TimberWolf is a not-yet-production-ready game engine written in Rust. It was previously being developed using C++, but in anticipation of the direction we expect game development to go in the future, and to assist in meeting the newly-defined objectives of the language, we made the decision to switch all of the core code to use Rust.
TimberWolf has four priorities:
- to enable developing seamlessly cross-platform games
- to make game code triply safe (type-safe, memory-safe, thread-safe)
- to maximize performance
- to offer extensibility and flexibility over ease-of-use
To achieve these priorities most effectively, we also want to provide the most robust abstractions for game development that we can. Nothing is 100% set in stone quite yet, but the goal is to build the engine in a data-oriented way, and make the API as declarative as possible, with a more specific focus on organizing the entire engine around push-pull reactive state. A declarative/functional API will aid in the extensibility and flexibility, while also providing more intuitive behavior, which should make games written with TimberWolf less “buggy” than others (of course, the responsibility for ensuring this still rests with the end developer). Using the push-pull reactive state is quite a bit less certain and more experimental at the moment, but the general idea is that we can use it to make the code governing the propagation of state more declarative, succinct, and intuitive, and at the same time minimize the number of times state needs to propagate through potentially expensive functions.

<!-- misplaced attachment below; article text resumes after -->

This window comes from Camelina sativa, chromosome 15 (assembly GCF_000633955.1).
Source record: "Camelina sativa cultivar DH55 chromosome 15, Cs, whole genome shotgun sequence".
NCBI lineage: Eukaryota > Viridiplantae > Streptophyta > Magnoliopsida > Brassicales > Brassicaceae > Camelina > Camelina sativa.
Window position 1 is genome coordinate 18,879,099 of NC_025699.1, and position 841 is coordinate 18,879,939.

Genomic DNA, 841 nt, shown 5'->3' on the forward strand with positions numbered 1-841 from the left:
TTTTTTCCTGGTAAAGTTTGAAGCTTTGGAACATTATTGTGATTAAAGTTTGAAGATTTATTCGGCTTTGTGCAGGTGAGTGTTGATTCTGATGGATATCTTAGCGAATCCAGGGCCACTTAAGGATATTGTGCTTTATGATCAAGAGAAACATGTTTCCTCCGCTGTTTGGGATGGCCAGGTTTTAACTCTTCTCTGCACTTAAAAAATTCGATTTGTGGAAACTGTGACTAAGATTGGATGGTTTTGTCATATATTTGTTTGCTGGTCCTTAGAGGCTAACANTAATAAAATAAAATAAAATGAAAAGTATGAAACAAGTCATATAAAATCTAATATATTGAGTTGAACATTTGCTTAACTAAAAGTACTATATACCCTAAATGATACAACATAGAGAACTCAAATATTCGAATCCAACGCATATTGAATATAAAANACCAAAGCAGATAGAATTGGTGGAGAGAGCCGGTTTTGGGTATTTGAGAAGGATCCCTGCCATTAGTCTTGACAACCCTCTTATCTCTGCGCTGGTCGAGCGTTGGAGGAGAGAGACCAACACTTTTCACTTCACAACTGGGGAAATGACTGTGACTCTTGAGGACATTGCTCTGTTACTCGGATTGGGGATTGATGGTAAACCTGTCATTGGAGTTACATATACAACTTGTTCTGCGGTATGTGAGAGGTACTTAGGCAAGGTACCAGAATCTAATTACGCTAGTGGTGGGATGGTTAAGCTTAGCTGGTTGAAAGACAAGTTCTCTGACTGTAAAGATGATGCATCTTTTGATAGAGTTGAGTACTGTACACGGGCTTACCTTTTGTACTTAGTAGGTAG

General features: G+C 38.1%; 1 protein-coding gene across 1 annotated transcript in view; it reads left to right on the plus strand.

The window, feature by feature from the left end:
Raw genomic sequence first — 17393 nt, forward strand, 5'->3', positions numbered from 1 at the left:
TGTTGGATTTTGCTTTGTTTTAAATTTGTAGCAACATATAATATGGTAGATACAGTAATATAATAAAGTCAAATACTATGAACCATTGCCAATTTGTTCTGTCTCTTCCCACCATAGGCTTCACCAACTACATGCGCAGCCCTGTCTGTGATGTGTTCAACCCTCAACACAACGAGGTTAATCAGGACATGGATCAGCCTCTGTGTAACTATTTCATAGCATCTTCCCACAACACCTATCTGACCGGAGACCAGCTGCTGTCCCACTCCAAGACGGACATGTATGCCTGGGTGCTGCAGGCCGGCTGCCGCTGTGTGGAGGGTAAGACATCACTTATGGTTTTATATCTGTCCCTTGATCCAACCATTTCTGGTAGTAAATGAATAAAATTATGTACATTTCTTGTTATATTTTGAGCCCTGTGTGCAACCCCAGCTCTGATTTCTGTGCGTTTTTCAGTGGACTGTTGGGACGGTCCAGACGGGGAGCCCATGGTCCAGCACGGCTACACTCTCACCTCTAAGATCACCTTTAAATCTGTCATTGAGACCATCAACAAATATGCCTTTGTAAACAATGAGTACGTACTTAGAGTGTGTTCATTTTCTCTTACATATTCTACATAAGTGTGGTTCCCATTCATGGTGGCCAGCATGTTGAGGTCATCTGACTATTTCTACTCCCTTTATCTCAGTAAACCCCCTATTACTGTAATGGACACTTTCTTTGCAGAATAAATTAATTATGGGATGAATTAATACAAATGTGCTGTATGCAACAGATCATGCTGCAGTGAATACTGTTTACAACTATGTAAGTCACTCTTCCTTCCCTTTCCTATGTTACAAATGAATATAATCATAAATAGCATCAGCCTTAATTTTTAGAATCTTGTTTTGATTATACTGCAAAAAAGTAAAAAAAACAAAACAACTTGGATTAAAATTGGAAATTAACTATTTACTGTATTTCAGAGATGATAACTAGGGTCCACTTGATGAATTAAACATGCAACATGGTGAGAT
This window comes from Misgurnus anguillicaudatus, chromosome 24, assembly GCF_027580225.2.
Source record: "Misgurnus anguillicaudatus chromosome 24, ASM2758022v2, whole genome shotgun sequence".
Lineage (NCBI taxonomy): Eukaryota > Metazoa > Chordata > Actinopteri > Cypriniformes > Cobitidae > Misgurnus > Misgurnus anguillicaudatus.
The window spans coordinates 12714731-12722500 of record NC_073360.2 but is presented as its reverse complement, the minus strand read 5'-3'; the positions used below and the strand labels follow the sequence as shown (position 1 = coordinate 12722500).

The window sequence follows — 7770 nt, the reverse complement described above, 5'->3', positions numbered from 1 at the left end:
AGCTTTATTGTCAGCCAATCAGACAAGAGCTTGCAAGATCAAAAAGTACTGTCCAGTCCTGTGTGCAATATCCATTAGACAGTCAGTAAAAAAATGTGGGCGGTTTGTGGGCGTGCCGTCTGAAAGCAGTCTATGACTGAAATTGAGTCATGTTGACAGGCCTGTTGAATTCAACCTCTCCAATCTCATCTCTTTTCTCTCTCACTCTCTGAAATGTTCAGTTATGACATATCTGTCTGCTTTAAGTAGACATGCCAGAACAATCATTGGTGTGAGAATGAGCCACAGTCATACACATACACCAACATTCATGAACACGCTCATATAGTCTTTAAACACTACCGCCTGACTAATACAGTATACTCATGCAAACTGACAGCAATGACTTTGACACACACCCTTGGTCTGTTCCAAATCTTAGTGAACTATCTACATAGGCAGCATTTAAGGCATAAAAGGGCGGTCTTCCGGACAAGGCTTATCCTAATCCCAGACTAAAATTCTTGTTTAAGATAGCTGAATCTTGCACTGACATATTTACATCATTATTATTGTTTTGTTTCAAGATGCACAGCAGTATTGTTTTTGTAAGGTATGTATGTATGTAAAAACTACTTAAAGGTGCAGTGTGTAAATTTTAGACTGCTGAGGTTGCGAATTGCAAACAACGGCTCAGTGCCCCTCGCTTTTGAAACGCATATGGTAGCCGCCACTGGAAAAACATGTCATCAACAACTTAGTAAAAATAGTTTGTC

The abstractions will be less of a priority than throughput performance and responsiveness, however, and where needed, the API will be lower-level in order to provide the opportunity to optimize performance to an extreme degree. Rust is a language that is compiled to machine code, and the compiler includes high quality machine code optimization. Additionally, it is a statically-typed language, and uses zero-cost compile-time abstractions to provide most of its safety features. Thus, Rust is an exceptional language to achieve performance objectives. Additionally, we will implement the latest graphics APIs, with emphasis on Vulkan, to provide the opportunity to fine-tune the graphics pipeline. TimberWolf will also include support for native multithreading and GPGPU for games with heavy computation needs.
Long-term, this engine aspires to be as cross-platform as possible. As of now, we have the ability to build upon abstractions that will enable us to target every modern graphics API out there: Vulkan, DirectX 11 and 12, OpenGL, and Metal. Eventually, we’d like to have the library support compiling to WebAssembly and WebGL, and include wrapper code for Android and iOS targets. In the (probably very-distant) future, we’d like to support targeting game consoles as well, though hardware constraints may limit us to the most PC-like consoles (sorry Nintendo).
TimberWolf is still in active development, and the API is still in the alpha state. As such, it is not recommended for production work, however, if you’d like to get your hands dirty and help out with the development, that would be great!
TimberWolf is an open source project licensed under the MIT license. It goes great with any open or closed-source project, and can be used commercially (per the terms of the MIT license, read it before using it).